Cohesion is an important aspect. Cohesion is the action or fact of forming a united whole. You can imagine the water pouring out of a glass because it has high cohesion of droplets. Micro-service should serve a single business purpose and should have that purpose as its only focus. This is analogous to the Single Responsibility Principle (SRP) of SOLID design principle.
E.g. For a retail website, Login function is handled by Authentication service, Search products function is handled by Search or Discovery service, show details is handled by the specific product sub category, payment, send order email etc should be handled by respective services.
Since the overall transaction is distributed across different services there a better co-ordination and communication required amongst services.
The communication must be clear, complete and crisp. For this, the elements/attributes within the service contract should be explained with the purpose of attribute and how do they play a role in the function. E.g. user credentials in the authentication service makes sense but in search product or payment process those are irrelevant. This helps in having only needed elements in the service contract. Also helps consumer build clear understanding on the significance each element and contract overall. Service must be provided with all i.e. complete details to operate on and service maintain all required details with it for its function so it does not depend on other parties.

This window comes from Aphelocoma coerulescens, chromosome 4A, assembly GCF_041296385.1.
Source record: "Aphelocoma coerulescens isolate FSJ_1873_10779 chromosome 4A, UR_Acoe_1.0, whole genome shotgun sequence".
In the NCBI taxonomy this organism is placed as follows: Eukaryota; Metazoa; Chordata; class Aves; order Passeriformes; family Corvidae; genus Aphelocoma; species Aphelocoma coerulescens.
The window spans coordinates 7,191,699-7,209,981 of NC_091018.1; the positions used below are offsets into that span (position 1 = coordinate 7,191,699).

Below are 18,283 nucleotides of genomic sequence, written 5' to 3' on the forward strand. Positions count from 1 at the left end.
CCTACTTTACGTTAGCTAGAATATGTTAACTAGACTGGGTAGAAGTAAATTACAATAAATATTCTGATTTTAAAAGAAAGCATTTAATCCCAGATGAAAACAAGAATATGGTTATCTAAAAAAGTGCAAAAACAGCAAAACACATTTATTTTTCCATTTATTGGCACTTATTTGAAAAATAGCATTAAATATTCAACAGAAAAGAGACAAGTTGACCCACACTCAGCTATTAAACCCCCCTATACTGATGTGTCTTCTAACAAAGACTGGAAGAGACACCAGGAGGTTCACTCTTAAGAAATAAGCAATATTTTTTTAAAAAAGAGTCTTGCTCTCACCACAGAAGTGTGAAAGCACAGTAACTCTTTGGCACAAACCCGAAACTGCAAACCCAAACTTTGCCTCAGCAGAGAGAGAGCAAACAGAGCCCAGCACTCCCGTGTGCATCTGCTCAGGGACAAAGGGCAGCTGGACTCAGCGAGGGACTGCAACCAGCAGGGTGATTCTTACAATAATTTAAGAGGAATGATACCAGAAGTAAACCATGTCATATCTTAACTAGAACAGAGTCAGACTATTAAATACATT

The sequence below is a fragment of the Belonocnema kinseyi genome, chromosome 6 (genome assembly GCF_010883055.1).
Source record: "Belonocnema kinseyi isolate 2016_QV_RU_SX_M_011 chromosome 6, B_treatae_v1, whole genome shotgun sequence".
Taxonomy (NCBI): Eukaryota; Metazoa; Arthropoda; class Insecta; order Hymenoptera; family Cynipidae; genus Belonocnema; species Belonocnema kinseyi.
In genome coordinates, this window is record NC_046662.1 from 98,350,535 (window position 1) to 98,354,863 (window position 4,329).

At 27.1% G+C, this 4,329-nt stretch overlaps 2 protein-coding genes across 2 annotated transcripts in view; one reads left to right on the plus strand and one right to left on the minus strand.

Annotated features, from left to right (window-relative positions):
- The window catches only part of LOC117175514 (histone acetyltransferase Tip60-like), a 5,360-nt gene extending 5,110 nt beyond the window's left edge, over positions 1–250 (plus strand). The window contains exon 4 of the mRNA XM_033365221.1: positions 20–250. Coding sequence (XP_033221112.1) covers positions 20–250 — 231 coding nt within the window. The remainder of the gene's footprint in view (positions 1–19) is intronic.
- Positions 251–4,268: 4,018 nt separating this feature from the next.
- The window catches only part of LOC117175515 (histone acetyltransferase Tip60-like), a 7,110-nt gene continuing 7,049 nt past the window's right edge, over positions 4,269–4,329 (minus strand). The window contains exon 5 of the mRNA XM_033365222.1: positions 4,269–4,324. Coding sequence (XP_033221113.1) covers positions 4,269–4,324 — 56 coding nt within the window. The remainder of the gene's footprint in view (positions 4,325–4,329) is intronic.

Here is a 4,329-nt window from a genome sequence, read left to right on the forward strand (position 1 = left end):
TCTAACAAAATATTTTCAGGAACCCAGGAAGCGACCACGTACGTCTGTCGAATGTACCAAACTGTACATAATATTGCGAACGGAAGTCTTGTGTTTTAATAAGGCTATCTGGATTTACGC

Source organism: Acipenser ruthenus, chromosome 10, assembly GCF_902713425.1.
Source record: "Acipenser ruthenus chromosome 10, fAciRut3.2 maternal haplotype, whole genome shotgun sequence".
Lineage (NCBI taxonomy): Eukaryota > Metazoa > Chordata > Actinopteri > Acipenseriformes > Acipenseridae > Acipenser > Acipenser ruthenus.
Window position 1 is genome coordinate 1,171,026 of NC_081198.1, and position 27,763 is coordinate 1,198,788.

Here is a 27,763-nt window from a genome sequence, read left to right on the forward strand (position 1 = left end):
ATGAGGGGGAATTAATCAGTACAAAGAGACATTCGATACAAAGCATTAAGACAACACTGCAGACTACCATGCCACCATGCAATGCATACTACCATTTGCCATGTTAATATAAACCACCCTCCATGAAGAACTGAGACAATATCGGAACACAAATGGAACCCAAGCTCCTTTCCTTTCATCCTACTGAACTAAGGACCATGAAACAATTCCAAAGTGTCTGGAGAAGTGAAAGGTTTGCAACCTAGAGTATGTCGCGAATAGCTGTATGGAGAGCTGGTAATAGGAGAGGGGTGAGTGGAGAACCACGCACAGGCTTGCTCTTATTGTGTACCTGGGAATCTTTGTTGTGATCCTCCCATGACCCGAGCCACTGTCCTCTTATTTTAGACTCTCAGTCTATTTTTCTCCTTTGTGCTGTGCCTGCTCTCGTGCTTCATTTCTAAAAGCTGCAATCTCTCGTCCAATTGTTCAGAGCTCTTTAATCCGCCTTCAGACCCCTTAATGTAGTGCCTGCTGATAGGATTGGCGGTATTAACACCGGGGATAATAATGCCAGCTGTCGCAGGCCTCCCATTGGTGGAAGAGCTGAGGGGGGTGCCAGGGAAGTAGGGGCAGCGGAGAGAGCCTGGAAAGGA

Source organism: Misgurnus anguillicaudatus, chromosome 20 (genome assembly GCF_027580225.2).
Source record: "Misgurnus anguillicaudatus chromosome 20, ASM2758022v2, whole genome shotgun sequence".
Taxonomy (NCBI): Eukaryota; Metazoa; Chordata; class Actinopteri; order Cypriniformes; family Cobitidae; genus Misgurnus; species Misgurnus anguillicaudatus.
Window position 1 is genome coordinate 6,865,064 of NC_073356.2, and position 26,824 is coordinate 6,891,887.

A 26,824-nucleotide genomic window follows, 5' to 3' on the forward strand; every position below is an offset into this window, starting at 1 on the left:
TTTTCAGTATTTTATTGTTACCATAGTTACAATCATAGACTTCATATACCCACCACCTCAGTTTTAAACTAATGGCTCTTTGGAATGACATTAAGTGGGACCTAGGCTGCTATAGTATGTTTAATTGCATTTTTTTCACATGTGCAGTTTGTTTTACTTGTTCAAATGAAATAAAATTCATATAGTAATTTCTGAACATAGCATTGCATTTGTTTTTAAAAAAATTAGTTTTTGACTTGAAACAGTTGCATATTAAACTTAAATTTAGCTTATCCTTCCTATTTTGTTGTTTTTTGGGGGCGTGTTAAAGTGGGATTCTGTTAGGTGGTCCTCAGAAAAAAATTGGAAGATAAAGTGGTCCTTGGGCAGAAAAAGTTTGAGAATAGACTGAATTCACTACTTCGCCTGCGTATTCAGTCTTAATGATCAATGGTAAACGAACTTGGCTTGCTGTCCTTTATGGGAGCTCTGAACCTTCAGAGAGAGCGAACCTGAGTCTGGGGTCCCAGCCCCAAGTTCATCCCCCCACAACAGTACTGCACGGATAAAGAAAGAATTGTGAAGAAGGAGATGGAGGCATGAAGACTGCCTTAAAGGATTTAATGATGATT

There are two major types of communication between the services.
Synchronous means existing or occurring at the same time. This means services must be talking to each other through out the transaction and waiting for each other during the process. E.g. a telephone conversation. In essence, the service is dependent on the calling service to process its own function. This leads to dependency. Examples of synchronous communication are service API calls are several e.g. RPC, an HTTP endpoint or a REST API.
REST API is a preferred mode of communication among all for synchronous communication.
Asynchronous means not existing or occurring at the same time. E.g. sending an email which is responded at a later point in time.
Working through asynchronous communication is a paradigm shift and needs different way to look at consumer experience and technology too.
In our comparison of SOA and micro-services, we briefly touch-based that SOA uses the (communication mechanism) ESB which holds the business logic and does , transformation, routing etc. However micro-services use the communication mechanism as dumb messenger, meaning having neither the knowledge about the message nor an ability to act or interpret the message.